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First WC-130J delivered to Air Force

Released: 14 Oct 1999


Air Force News Photo
The Air Force accepted its first WC-130J Oct. 12. The new weatherbird can fly higher, faster and farther than any of its other C-130 predecessors. (Courtesy photo)


by 1st Lt. Dave Huxsoll
Aeronautical Systems Center Public Affairs

WRIGHT-PATTERSON AIR FORCE BASE, Ohio (AFPN) -- The Air Force took delivery of its first WC-130J aircraft Oct. 12.

The aircraft is assigned to the Air Force Reserve Command's 53rd Weather Reconnais sance Squadron at Keesler Air Force Base, Miss. Six others are scheduled for delivery to the base this year, and three more in 2000.

The WC-130J Hercules is a special weather reconnaissance version of the new Lockheed Martin C-130J cargo plane. Its mission is to fly into the eye of hurricanes to retrieve critical information about active storms. The 53rd WRS, a component of the 403rd Wing, is the only unit in the Department of Defense that flies this mission. The WC-130J program is managed by the C-130J Development System Office here.

In September 1998 the C-130J DSO signed a contract with Lockheed Martin Aeronautical Systems, Marietta, Ga., to modify six C-130Js to the "W," or weather, configuration. This involved installing and integrating special avionics and weather sensors, as well as making structural modifications. The DSO later exercised contract options to modify an additional four C-130J aircraft. The contract to modify all ten aircraft is valued at $62.9 million.

The WC-130Js will replace the squadron's fleet of ten WC-130H-model aircraft. The J models are based on the familiar C-130 platform that the Air Force has flown for more than 40 years, but with many improvements, including new engines and avionics, as well as the addition of two mission computers and two head-up displays.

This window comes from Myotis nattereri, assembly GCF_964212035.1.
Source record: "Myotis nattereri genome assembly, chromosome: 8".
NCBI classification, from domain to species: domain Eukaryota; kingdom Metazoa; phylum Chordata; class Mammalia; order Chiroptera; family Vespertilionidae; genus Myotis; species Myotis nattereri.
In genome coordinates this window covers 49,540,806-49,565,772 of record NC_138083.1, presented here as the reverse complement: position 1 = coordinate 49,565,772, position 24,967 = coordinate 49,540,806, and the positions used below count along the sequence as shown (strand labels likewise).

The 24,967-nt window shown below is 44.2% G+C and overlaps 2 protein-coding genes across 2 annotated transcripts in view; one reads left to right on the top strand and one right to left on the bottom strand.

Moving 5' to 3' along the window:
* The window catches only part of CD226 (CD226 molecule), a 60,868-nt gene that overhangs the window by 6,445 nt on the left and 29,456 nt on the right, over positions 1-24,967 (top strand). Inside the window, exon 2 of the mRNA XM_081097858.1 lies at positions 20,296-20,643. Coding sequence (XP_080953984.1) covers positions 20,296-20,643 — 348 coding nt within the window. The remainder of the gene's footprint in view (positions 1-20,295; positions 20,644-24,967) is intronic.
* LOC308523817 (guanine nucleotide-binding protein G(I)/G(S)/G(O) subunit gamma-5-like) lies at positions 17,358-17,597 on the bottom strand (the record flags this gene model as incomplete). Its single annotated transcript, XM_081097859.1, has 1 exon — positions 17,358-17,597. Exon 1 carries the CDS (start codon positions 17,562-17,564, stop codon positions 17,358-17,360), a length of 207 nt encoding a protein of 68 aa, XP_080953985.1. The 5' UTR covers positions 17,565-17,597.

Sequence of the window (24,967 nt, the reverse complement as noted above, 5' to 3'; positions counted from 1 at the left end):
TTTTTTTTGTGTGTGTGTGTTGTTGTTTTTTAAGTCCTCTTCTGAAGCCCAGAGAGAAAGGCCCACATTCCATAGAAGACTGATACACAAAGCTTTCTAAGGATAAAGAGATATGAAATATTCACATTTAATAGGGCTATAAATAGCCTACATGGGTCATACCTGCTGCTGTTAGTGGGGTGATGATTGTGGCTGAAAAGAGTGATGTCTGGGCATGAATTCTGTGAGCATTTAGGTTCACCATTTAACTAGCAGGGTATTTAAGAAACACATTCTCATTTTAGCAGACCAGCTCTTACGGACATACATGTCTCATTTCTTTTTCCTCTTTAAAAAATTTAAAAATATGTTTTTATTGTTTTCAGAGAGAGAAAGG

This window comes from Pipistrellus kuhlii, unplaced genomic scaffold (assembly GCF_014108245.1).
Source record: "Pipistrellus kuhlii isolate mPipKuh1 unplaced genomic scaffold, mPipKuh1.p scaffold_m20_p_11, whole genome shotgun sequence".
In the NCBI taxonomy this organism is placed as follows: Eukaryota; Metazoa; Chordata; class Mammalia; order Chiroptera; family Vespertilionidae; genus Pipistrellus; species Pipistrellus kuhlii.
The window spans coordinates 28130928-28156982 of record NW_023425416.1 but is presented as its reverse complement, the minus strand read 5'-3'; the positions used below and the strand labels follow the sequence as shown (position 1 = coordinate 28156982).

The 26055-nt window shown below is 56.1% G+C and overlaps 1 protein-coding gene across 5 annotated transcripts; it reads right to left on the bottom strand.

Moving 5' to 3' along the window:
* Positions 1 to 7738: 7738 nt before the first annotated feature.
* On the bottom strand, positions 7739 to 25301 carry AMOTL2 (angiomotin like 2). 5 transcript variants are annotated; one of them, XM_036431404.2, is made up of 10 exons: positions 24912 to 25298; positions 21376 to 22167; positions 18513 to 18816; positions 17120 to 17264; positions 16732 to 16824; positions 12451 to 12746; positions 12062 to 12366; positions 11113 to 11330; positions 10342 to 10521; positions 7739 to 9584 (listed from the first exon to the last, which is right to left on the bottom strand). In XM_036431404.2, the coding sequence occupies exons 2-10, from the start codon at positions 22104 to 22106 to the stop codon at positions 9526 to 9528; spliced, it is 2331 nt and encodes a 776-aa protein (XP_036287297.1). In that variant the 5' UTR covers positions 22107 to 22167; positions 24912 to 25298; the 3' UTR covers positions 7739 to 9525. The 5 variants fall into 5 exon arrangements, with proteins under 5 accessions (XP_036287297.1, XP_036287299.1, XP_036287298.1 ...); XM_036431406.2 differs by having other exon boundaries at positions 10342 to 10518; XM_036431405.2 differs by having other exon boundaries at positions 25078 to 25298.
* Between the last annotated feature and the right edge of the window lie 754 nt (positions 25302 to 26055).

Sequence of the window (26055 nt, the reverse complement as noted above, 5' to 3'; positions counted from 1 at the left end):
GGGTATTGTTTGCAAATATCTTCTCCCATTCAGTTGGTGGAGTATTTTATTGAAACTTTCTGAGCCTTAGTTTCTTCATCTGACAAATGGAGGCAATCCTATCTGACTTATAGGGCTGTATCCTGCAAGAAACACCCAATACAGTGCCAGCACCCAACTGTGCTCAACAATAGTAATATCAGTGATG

All of this will enhance the crew's ability to perform its mission, said Capt. Pat Bowar, WC-130J program manager.

"The new weatherbird will be able to fly higher, faster and farther than its predecessor," he explained. The C-130J's Allison AE2100D3 engines generate 29 percent more thrust and increase fuel efficiency by 15 percent over the older models, while bringing the aircraft to a cruising altitude of 28,000 feet in 14 minutes. Standard C-130J "glass cockpit" avionics and computer software automate many tasks, allowing crewmembers to spend more time on the mission.

Sensors mounted on the outside of WC-130Js provide real-time temperature, humidity, barometric pressure, radar-measured altitude, wind speed and direction. These are used to calculate a complete weather observation every 30 seconds. These aircraft also deploy dropsondes, instruments ejected out the aircraft and deployed by parachute through the storm to the sea. During descent, they gather real-time weather data and relay it back to the aircraft.

This information is transmitted by satellite directly to the National Hurricane Center for input into the national weather data networks. Forecasters use the data to better predict the path of a storm or hurricane.

RELATED SITES

* C-130 Hercules
* Aeronautical Systems Center
* Air Force Reserve Command
* Keesler Air Force Base, Miss.
* Wright-Patterson Air Force Base, Ohio